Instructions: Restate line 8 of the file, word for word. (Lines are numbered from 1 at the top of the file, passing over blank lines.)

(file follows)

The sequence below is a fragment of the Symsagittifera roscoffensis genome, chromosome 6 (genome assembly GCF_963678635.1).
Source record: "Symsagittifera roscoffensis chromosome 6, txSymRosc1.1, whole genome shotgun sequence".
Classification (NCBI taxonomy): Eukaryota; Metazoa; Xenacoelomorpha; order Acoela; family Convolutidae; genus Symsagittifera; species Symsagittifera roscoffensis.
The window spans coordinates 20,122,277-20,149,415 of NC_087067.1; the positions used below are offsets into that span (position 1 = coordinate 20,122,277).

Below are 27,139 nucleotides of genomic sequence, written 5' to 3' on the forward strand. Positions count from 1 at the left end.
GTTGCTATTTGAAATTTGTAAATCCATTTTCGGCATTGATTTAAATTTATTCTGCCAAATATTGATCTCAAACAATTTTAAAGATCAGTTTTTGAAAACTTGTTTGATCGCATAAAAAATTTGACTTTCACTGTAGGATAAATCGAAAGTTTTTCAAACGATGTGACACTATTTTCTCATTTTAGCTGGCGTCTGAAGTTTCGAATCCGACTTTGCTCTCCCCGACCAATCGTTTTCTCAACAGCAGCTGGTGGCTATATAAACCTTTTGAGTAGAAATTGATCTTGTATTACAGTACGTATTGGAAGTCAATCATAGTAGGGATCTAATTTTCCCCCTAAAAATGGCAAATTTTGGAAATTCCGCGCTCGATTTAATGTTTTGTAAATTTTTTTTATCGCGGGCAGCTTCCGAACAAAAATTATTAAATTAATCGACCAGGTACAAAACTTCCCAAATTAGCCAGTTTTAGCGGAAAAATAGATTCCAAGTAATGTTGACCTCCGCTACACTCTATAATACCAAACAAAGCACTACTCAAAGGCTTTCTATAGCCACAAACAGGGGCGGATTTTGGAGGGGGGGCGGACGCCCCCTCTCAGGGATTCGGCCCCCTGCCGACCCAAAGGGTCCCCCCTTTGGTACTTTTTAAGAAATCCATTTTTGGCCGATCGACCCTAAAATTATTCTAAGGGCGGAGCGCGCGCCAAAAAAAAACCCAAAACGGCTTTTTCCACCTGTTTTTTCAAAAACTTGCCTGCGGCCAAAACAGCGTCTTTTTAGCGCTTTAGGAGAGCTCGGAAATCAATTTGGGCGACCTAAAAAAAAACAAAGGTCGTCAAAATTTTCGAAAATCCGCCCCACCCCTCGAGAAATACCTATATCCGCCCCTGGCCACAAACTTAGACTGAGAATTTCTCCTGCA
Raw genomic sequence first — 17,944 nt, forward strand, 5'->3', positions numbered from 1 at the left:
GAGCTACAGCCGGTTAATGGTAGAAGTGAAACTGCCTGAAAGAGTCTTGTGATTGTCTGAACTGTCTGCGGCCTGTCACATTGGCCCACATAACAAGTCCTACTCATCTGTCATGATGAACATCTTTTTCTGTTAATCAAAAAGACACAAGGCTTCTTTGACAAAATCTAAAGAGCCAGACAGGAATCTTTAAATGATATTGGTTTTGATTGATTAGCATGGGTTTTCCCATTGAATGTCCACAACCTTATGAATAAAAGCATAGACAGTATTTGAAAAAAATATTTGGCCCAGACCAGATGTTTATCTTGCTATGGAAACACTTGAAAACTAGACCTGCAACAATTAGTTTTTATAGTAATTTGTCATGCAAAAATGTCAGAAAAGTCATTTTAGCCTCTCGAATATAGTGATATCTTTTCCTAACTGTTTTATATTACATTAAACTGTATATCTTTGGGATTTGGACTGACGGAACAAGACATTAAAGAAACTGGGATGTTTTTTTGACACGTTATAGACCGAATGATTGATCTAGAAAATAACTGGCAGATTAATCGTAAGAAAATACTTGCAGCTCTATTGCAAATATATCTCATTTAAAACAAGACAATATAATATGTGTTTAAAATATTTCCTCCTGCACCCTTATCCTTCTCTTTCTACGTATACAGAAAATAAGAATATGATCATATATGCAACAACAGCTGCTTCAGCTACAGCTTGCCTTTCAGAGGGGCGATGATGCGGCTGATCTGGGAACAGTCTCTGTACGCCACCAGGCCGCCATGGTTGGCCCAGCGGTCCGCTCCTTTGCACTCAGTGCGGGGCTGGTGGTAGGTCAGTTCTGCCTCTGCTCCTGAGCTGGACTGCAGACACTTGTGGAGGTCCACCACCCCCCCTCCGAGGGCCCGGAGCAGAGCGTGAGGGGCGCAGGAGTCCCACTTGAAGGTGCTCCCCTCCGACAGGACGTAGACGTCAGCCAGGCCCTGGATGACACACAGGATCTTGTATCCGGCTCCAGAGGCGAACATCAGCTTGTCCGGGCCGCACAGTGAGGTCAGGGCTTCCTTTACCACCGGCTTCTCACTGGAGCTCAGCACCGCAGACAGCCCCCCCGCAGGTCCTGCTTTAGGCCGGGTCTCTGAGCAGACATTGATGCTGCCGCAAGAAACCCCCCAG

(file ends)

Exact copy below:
GAGCTACAGCCGGTTAATGGTAGAAGTGAAACTGCCTGAAAGAGTCTTGTGATTGTCTGAACTGTCTGCGGCCTGTCACATTGGCCCACATAACAAGTCCTACTCATCTGTCATGATGAACATCTTTTTCTGTTAATCAAAAAGACACAAGGCTTCTTTGACAAAATCTAAAGAGCCAGACAGGAATCTTTAAATGATATTGGTTTTGATTGATTAGCATGGGTTTTCCCATTGAATGTCCACAACCTTATGAATAAAAGCATAGACAGTATTTGAAAAAAATATTTGGCCCAGACCAGATGTTTATCTTGCTATGGAAACACTTGAAAACTAGACCTGCAACAATTAGTTTTTATAGTAATTTGTCATGCAAAAATGTCAGAAAAGTCATTTTAGCCTCTCGAATATAGTGATATCTTTTCCTAACTGTTTTATATTACATTAAACTGTATATCTTTGGGATTTGGACTGACGGAACAAGACATTAAAGAAACTGGGATGTTTTTTTGACACGTTATAGACCGAATGATTGATCTAGAAAATAACTGGCAGATTAATCGTAAGAAAATACTTGCAGCTCTATTGCAAATATATCTCATTTAAAACAAGACAATATAATATGTGTTTAAAATATTTCCTCCTGCACCCTTATCCTTCTCTTTCTACGTATACAGAAAATAAGAATATGATCATATATGCAACAACAGCTGCTTCAGCTACAGCTTGCCTTTCAGAGGGGCGATGATGCGGCTGATCTGGGAACAGTCTCTGTACGCCACCAGGCCGCCATGGTTGGCCCAGCGGTCCGCTCCTTTGCACTCAGTGCGGGGCTGGTGGTAGGTCAGTTCTGCCTCTGCTCCTGAGCTGGACTGCAGACACTTGTGGAGGTCCACCACCCCCCCTCCGAGGGCCCGGAGCAGAGCGTGAGGGGCGCAGGAGTCCCACTTGAAGGTGCTCCCCTCCGACAGGACGTAGACGTCAGCCAGGCCCTGGATGACACACAGGATCTTGTATCCGGCTCCAGAGGCGAACATCAGCTTGTCCGGGCCGCACAGTGAGGTCAGGGCTTCCTTTACCACCGGCTTCTCACTGGAGCTCAGCACCGCAGACAGCCCCCCCGCAGGTCCTGCTTTAGGCCGGGTCTCTGAGCAGACATTGATGCTGCCGCAAGAAACCCCCCAG